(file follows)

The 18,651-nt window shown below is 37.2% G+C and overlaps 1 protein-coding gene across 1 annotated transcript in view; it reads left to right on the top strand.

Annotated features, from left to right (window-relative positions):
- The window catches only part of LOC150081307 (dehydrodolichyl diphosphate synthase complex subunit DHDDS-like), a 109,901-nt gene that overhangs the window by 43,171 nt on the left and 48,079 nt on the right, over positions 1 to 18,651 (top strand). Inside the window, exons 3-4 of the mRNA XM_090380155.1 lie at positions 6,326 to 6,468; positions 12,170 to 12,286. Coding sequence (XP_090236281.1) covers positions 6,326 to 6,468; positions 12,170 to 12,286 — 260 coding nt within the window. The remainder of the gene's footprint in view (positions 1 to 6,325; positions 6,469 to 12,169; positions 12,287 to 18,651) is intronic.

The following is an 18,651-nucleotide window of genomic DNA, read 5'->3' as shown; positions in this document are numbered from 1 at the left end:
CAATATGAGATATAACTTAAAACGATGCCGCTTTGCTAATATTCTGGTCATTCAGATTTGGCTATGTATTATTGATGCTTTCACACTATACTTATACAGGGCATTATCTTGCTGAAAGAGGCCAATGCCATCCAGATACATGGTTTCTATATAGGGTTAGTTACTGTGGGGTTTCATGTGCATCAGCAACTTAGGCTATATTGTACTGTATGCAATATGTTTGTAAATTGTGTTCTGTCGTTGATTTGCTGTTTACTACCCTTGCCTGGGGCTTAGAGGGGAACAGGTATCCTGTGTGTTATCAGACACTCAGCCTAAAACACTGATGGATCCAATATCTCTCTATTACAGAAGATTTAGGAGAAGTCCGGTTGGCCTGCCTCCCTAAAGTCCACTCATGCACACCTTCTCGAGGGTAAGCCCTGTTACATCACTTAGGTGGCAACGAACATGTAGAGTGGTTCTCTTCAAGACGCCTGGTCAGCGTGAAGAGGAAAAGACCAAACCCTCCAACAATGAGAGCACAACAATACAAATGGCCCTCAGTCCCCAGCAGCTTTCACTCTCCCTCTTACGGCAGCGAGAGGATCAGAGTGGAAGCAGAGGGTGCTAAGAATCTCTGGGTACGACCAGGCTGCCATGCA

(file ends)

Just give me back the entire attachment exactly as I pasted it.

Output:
The 18,651-nt window shown below is 37.2% G+C and overlaps 1 protein-coding gene across 1 annotated transcript in view; it reads left to right on the top strand.

Annotated features, from left to right (window-relative positions):
- The window catches only part of LOC150081307 (dehydrodolichyl diphosphate synthase complex subunit DHDDS-like), a 109,901-nt gene that overhangs the window by 43,171 nt on the left and 48,079 nt on the right, over positions 1 to 18,651 (top strand). Inside the window, exons 3-4 of the mRNA XM_090380155.1 lie at positions 6,326 to 6,468; positions 12,170 to 12,286. Coding sequence (XP_090236281.1) covers positions 6,326 to 6,468; positions 12,170 to 12,286 — 260 coding nt within the window. The remainder of the gene's footprint in view (positions 1 to 6,325; positions 6,469 to 12,169; positions 12,287 to 18,651) is intronic.

The following is an 18,651-nucleotide window of genomic DNA, read 5'->3' as shown; positions in this document are numbered from 1 at the left end:
CAATATGAGATATAACTTAAAACGATGCCGCTTTGCTAATATTCTGGTCATTCAGATTTGGCTATGTATTATTGATGCTTTCACACTATACTTATACAGGGCATTATCTTGCTGAAAGAGGCCAATGCCATCCAGATACATGGTTTCTATATAGGGTTAGTTACTGTGGGGTTTCATGTGCATCAGCAACTTAGGCTATATTGTACTGTATGCAATATGTTTGTAAATTGTGTTCTGTCGTTGATTTGCTGTTTACTACCCTTGCCTGGGGCTTAGAGGGGAACAGGTATCCTGTGTGTTATCAGACACTCAGCCTAAAACACTGATGGATCCAATATCTCTCTATTACAGAAGATTTAGGAGAAGTCCGGTTGGCCTGCCTCCCTAAAGTCCACTCATGCACACCTTCTCGAGGGTAAGCCCTGTTACATCACTTAGGTGGCAACGAACATGTAGAGTGGTTCTCTTCAAGACGCCTGGTCAGCGTGAAGAGGAAAAGACCAAACCCTCCAACAATGAGAGCACAACAATACAAATGGCCCTCAGTCCCCAGCAGCTTTCACTCTCCCTCTTACGGCAGCGAGAGGATCAGAGTGGAAGCAGAGGGTGCTAAGAATCTCTGGGTACGACCAGGCTGCCATGCA